December 14, 2009: “Best of Both Worlds”

A stellar, all-black cast, a sexy, talented, gorgeous male lead—Gregg Baker—with the most amazing voice, R &B and gospel music, clever, clever staging, the modernized retelling of one of Shakespeare’s weirdest plays; you’d think I would have loved American Repertory Theater’s  “Best of Both Worlds.” But I didn’t.

“Why not?” my husband wondered. “You usually love everything. Even when they’re mediocre!”

Here’s what really, really bothered me:

Having seen another version of “Winter’s Tale” recently, I knew that in the second  act, the love affair between a young man (a prince) and his beloved (really a princess but no one knows that, yet) is threatened by the young man’s father (a king, obviously.) The issue? Class. The prince is a prince and his love is, gasp, poor. (A shepherd’s daughter, it would seem.)

How does this play at ART? The king/father objects to this romance because his princely son has fallen in love with a pretty, young whore whose pimp is her own father!

And, sure, the (originally shepherd) father-daughter et al whore house scene makes for some typically ART (read slapstick) theater: lots of sex, lots of mugging, lots of steamy singing and dancing.

Did ART (read white) decide that staging such a scene just too delicious to pass up?

I’ve read that some African Americans object to the movie “Precious” because it “airs the black community’s dirty laundry.” My understanding, however, is that thoughtful people of color were very much a part of the movie’s history. And that’s what makes me very uncomfortable: If white people chose to tell an all-black story, they must do so very, very carefully. I think ART went for the easy laughs, easy sex.

My discomfort was confirmed when, at the very beginning of the scene, the pimp daddy addresses the audience, telling us that he’s now in business, a business that didn’t require a whole lot of capital.

“Can you guess what it is?” he asks coyly.

The woman sitting next to me muttered,”Drugs.”

White people have enough crazy, crazy stories running in our heads re people of color already. I know I do.  I don’t need other white people to reinforce my craziness, thank you very much!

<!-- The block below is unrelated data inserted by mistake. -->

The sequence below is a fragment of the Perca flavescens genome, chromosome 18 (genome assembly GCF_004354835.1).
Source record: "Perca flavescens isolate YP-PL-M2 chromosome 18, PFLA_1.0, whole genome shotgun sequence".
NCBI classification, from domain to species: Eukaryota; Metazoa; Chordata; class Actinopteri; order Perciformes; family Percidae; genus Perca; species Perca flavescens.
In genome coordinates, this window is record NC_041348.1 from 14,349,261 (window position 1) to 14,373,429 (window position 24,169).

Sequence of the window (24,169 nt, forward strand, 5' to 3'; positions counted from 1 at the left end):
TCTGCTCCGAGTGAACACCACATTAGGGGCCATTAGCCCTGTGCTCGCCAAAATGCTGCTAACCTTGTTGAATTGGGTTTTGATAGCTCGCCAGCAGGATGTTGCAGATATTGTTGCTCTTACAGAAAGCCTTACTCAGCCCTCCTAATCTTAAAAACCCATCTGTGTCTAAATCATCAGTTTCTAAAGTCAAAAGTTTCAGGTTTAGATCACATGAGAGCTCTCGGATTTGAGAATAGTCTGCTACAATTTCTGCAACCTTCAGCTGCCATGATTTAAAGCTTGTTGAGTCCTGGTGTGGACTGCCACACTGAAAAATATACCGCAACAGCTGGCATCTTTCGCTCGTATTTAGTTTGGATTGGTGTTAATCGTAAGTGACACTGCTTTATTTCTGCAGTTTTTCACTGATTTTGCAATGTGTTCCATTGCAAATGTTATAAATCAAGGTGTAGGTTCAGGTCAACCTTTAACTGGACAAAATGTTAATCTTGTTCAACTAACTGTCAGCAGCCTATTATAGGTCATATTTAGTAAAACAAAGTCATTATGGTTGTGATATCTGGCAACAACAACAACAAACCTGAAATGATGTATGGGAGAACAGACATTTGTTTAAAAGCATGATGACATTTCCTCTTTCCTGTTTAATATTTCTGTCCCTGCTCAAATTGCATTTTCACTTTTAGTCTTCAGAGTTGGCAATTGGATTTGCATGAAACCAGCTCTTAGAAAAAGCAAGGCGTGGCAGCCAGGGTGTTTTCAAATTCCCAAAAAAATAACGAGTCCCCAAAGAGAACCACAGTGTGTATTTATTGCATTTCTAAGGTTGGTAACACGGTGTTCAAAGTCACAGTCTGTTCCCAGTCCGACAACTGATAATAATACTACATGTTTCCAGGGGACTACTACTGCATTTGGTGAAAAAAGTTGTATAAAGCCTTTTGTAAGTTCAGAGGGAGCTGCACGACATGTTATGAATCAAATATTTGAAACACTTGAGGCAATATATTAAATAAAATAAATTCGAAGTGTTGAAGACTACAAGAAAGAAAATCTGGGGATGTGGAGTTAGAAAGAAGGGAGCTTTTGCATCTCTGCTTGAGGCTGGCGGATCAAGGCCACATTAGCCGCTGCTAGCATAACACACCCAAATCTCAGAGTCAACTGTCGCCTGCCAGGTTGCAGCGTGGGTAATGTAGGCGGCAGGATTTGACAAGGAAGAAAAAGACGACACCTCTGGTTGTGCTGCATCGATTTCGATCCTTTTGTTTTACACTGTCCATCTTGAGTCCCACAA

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1 Comment

  1. Hi,

    I shared some of your discomfort with the show–it seemed too much like a minstrel show to me in some ways, though in other ways I found it refreshing and exciting. I actually loved the two princes or dukes becoming vocal stars, and the psychology of the initial conflict in which a man insists his wife offer hospitality to his colleague and then he becomes jealous because she does it so well. I don’t think I can write about this intelligently, because I am uncomfortable with my discomfort, if that makes sense. Out of curiosity, I googled some of the creators, and learned that composer Deidre Murray is an important African American composer with lots of interesting, race-aware projects under her belt. Which gets me wondering whether my discomfort, as a middle-class middle-aged white woman, was intended on the part of the performers/creators? There were moments when Cleavant Derricks, the narrator, seemed angry with the predominantly white audience, but was that part of the point? He is a professional actor, and maybe making some of us uncomfortable was part of the goal of the production. So, I acknowledge my discomfort, but I’m not sure if that’s a short-coming of the production or part of its intent.

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